A distributed system is conventionally defined as a set of:
multiple information systems that cooperate synchronously in order to complete some computing task — Worboys and Duckham, 2004
A decentralized system is a special case of a distributed system where:
no single component knows the entire system state — Lynch 1996
Decentralization plays a pivotal role in computing somewhere because the constraints to movement of information make it undesirable to collate and centralize information about the entire system state. Instead, individual components of a decentralized system must be able to filter and process information locally accessible to them.
Thus, decentralized spatial computing can be defined as:
the study of the decentralized algorithms, data structures, and techniques for computing with spatial information.
As a very simple example of a decentralized spatial algorithm, imagine the question of whether people at a soccer match constitute a “crowd” (for the sake of argument, 1000 people). We might centrally collect data about the soccer fans (for example, an observer with a camera could take a picture, and then count the people in the picture). However, a decentralized approach would involve the people themselves. An individual fan could start by placing a tally mark on a piece of paper. She can then pass this paper to a randomly selected neighbor, and ask them to add another tally. The paper then continues to be passed to neighbors subject to three rules:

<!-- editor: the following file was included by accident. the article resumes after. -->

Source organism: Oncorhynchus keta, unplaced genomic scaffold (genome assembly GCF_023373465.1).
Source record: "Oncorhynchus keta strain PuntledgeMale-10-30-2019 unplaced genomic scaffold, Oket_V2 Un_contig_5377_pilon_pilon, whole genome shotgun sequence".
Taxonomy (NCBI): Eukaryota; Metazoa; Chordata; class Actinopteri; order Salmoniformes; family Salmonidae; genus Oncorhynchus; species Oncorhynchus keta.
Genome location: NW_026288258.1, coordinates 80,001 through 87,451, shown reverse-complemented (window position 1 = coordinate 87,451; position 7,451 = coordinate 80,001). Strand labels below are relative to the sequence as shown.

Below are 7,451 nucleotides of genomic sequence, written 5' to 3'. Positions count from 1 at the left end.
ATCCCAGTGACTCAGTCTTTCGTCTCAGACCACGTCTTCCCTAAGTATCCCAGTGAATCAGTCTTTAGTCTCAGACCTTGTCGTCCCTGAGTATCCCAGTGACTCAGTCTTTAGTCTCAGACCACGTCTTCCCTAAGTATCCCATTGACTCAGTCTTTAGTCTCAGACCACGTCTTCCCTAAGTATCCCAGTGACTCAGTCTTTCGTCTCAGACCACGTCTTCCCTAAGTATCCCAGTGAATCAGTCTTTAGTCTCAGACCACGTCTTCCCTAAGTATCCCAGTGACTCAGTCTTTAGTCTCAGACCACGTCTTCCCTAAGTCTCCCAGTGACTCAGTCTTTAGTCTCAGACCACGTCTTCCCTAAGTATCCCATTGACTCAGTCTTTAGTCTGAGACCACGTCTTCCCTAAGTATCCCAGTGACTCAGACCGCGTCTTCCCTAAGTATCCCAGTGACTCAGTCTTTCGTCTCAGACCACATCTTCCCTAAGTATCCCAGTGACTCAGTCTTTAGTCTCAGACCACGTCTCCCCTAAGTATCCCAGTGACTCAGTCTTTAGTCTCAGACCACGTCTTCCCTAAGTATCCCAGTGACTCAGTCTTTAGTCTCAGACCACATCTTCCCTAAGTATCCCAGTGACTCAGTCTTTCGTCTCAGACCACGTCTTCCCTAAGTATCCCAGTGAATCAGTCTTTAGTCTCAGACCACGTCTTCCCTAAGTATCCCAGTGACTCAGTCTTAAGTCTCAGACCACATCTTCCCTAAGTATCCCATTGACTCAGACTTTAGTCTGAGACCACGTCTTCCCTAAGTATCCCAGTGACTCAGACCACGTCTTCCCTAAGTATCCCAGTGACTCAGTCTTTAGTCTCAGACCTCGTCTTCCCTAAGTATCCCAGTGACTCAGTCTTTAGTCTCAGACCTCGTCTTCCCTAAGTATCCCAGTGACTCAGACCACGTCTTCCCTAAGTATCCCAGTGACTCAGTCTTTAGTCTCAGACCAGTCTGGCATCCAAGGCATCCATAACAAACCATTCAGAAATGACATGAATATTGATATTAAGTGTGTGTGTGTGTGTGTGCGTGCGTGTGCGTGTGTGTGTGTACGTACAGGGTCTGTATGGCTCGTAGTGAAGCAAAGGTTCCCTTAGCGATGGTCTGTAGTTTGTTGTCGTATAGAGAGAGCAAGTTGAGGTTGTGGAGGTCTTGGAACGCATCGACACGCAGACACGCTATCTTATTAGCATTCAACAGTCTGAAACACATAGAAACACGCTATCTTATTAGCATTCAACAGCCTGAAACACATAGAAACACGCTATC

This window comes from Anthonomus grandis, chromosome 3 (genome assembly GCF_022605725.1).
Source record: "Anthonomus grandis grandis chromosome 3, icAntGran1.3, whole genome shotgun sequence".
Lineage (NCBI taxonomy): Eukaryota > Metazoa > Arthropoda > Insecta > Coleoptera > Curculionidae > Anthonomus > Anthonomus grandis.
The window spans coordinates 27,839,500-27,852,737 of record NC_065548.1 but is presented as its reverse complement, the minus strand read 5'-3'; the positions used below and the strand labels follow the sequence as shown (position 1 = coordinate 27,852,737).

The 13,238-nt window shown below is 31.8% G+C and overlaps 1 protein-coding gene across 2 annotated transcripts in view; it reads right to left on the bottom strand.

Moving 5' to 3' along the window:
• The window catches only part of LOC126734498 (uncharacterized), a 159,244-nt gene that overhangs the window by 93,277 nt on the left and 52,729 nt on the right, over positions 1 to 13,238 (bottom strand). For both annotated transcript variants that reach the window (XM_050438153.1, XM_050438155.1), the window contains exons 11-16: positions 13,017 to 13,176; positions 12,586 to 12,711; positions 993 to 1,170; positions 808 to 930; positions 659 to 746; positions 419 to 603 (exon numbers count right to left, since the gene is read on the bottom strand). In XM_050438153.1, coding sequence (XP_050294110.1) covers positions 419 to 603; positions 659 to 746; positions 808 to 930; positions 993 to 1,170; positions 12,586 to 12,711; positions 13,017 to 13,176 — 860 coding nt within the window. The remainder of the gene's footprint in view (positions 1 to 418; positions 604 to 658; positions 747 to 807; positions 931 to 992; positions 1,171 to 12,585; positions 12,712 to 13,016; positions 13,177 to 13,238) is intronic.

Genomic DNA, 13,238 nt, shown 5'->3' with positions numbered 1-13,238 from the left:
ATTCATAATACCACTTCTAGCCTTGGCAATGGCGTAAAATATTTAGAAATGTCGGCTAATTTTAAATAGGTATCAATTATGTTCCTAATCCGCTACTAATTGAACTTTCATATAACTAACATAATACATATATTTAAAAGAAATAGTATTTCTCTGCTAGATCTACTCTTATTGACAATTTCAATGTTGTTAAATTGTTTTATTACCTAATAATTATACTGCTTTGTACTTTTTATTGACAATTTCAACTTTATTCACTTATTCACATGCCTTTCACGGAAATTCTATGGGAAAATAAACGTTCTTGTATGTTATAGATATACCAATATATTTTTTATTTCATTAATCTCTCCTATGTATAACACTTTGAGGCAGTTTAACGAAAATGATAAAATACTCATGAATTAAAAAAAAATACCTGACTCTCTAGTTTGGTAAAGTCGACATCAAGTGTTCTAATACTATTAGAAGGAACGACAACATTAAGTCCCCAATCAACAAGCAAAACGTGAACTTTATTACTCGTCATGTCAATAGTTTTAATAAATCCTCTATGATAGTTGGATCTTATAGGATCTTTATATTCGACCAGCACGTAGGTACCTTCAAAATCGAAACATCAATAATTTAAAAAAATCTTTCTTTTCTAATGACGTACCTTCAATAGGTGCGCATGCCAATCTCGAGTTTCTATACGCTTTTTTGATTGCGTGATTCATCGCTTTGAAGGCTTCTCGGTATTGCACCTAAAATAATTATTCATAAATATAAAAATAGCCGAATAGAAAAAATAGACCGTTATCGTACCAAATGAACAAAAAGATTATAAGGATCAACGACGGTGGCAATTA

Assuming the individuals in the crowd do as they are instructed, and if the crowd is large enough, sooner or later someone will shout “Crowd!”
The algorithm is decentralized because there is no single person you can point to who is controlling the procedure (although the individual who starts the process does play a special role). Further, although this algorithm does not involve coordinate positions, it does rely on the spatial constraints to movement of information—in this case the physical limitations of handing a neighbor a piece of paper. These spatial constraints are fundamental to the generation of a sensible answer; if we break these constraints (for example by emailing the message to a random address book “neighbor”), the computation no longer operates correctly.